The indiscriminate use of antibiotics favors the reduction of useful intestinal bacterial populations. And this leaves the body vulnerable to viral lung infections. This discovery is of vital importance, not only in human clinical practice, but also in the approach to prophylactic antimicrobial therapies in animal husbandry and agriculture.

The research also revealed that type I interferon is the molecule responsible for signaling and regulating pulmonary defenses. This substance is responsible for stimulating the early pulmonary response to viral multiplication, reducing the rate of infection and colonization.

Interferon promotes the activation of MX1 antiviral genes in rodents, equivalent to the MxA gene in humans. And these participate in altering the replication and survival of viruses in the organism.

The cells lining the lung tissue are the first link of defense against harmful agents. Therefore, as intestinal bacterial signaling is present, activator genes warn and prime them, thus reducing viral colonization. However, antibiotics reduce type I interferon and worsen the clinical course of influenza.

A digital image of infection running through the body.
The lungs are an initial barrier against infections that reach the body via the respiratory tract. Their effectiveness depends on certain genetic activations.

Read also: The Flu Vaccine

Flu defenses can stabilize again

A determining factor throughout this research was the possibility of restoring the lungs’ immune system to its original state. To this end, the researchers opted to perform fecal transplantation in the rodents. This allowed the intestinal flora to repopulate and return to normal.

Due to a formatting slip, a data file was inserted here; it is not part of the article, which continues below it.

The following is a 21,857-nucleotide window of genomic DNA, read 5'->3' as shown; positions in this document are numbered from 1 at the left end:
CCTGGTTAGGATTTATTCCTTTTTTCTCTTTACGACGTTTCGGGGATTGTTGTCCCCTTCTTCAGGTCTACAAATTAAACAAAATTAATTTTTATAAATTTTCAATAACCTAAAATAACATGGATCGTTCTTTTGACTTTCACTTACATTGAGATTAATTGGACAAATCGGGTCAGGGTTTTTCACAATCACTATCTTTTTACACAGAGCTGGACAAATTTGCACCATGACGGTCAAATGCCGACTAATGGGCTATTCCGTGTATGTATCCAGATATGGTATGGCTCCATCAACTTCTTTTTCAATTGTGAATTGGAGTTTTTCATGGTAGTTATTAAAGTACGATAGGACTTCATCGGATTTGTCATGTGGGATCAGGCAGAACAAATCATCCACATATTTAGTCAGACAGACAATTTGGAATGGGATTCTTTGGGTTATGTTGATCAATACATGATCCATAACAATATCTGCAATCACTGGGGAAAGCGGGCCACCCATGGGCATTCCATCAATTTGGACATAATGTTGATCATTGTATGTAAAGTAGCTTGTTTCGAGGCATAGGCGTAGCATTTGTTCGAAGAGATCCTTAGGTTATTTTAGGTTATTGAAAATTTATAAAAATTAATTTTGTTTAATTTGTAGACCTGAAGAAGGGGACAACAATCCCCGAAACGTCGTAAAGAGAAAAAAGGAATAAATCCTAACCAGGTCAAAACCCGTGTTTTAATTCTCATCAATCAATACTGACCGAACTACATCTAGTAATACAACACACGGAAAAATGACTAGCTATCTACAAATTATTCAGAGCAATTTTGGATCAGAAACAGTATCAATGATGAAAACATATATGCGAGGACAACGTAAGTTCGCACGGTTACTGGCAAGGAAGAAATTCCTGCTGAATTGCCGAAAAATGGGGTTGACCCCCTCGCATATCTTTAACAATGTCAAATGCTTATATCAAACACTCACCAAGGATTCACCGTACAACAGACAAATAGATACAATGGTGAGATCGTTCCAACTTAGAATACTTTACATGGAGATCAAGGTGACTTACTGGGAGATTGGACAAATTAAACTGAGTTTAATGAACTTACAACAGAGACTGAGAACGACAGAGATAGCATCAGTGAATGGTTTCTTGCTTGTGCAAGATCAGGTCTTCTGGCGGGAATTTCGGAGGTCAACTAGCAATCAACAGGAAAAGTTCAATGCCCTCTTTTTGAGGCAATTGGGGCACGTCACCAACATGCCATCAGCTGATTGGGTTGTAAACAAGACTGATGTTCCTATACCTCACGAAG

So, they improved the local immunity in the lungs and boosted defenses in other tissues. At the same time, further studies in humans are still necessary to demonstrate the efficacy of the procedure or the need for other approaches.

You should never take antibiotics without a doctor’s prescription

To conclude, this new study claiming that antibiotics appear to worsen flu defenses isn’t something we should take lightly.

Viral infections should be treated with antivirals or supportive methods only. After all, antibiotic drugs haven’t shown any efficacy in this context. In addition, there’s a dramatic increase in bacterial resistance and a long list of adverse effects having to do with consumption.

In this regard, you should never take these drugs or any other medication without a doctor’s prescription. Health professionals are the only ones qualified to evaluate the condition, identify the conditions, and suggest the best therapeutic approach.

It might interest you...
How Antibiotics Work for Urinary Tract Infections
Step To HealthRead it in Step To Health
How Antibiotics Work for Urinary Tract Infections

Antibiotics are used to treat UTIs because, most of the time, the causative agents are bacteria. Here, discover how antibiotics work for UTIs.

  • Bradley K, Finsterbusch K, Schnepf D, Crotta S, Llorian M, Davidson S et al. Microbiota-Driven Tonic Interferon Signals in Lung Stromal Cells Protect from Influenza Virus Infection. Cell Reports. 2019;28(1):245-256.e4.
  • Havers FP, Hicks LA, Chung JR, Gaglani M, Murthy K, Zimmerman RK et al. Outpatient Antibiotic Prescribing for Acute Respiratory Infections During Influenza Seasons. JAMA Netw Open. 2018 Jun 1;1(2):e180243.
  • Belkina T, Al Warafi A, Hussein Eltom E, Tadjieva N, Kubena A, Vlcek J. Antibiotic use and knowledge in the community of Yemen, Saudi Arabia, and Uzbekistan. J Infect Dev Ctries. 2014 Apr 15;8(4):424-9.
  • Pestka S, Krause CD, Walter MR. Interferons, interferon-like cytokines, and their receptors. Immunol Rev. 2004 Dec;202:8-32.
  • Pichlmair A, Pollak M, Bergthaler A. Die erste Antwort auf virale Infektionen: Typ I Interferone [The first answer to viral infections: type I interferon]. Berl Munch Tierarztl Wochenschr. 2004 Jul-Aug;117(7-8):252-65.
  • Rönnblom L. The importance of the type I interferon system in autoimmunity. Clin Exp Rheumatol. 2016 Jul-Aug;34(4 Suppl 98):21-4.